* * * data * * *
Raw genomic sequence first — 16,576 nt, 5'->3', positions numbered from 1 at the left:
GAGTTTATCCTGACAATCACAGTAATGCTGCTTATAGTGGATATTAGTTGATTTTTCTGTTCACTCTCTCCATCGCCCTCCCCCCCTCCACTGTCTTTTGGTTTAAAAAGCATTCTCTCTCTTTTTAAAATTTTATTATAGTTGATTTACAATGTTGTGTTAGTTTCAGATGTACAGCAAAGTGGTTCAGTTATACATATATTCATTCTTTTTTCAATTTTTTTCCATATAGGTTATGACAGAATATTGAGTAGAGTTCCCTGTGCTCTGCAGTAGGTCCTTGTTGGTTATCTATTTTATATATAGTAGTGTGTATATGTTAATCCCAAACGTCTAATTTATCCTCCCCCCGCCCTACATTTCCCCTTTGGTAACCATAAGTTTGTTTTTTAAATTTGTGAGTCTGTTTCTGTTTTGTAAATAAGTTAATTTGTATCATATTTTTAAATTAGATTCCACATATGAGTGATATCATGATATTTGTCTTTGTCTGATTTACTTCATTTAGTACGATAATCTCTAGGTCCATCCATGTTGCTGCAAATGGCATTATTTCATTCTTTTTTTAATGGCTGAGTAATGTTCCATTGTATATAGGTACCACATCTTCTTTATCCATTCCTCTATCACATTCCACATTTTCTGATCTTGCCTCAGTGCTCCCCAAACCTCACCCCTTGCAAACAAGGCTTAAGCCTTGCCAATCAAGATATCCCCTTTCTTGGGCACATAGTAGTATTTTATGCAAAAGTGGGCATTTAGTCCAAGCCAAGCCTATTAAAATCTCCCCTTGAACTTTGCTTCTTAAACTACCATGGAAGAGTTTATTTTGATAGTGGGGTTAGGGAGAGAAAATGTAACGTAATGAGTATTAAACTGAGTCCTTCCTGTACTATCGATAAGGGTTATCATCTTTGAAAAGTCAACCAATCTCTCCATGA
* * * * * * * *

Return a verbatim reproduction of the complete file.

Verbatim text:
Raw genomic sequence first — 16,576 nt, 5'->3', positions numbered from 1 at the left:
GAGTTTATCCTGACAATCACAGTAATGCTGCTTATAGTGGATATTAGTTGATTTTTCTGTTCACTCTCTCCATCGCCCTCCCCCCCTCCACTGTCTTTTGGTTTAAAAAGCATTCTCTCTCTTTTTAAAATTTTATTATAGTTGATTTACAATGTTGTGTTAGTTTCAGATGTACAGCAAAGTGGTTCAGTTATACATATATTCATTCTTTTTTCAATTTTTTTCCATATAGGTTATGACAGAATATTGAGTAGAGTTCCCTGTGCTCTGCAGTAGGTCCTTGTTGGTTATCTATTTTATATATAGTAGTGTGTATATGTTAATCCCAAACGTCTAATTTATCCTCCCCCCGCCCTACATTTCCCCTTTGGTAACCATAAGTTTGTTTTTTAAATTTGTGAGTCTGTTTCTGTTTTGTAAATAAGTTAATTTGTATCATATTTTTAAATTAGATTCCACATATGAGTGATATCATGATATTTGTCTTTGTCTGATTTACTTCATTTAGTACGATAATCTCTAGGTCCATCCATGTTGCTGCAAATGGCATTATTTCATTCTTTTTTTAATGGCTGAGTAATGTTCCATTGTATATAGGTACCACATCTTCTTTATCCATTCCTCTATCACATTCCACATTTTCTGATCTTGCCTCAGTGCTCCCCAAACCTCACCCCTTGCAAACAAGGCTTAAGCCTTGCCAATCAAGATATCCCCTTTCTTGGGCACATAGTAGTATTTTATGCAAAAGTGGGCATTTAGTCCAAGCCAAGCCTATTAAAATCTCCCCTTGAACTTTGCTTCTTAAACTACCATGGAAGAGTTTATTTTGATAGTGGGGTTAGGGAGAGAAAATGTAACGTAATGAGTATTAAACTGAGTCCTTCCTGTACTATCGATAAGGGTTATCATCTTTGAAAAGTCAACCAATCTCTCCATGA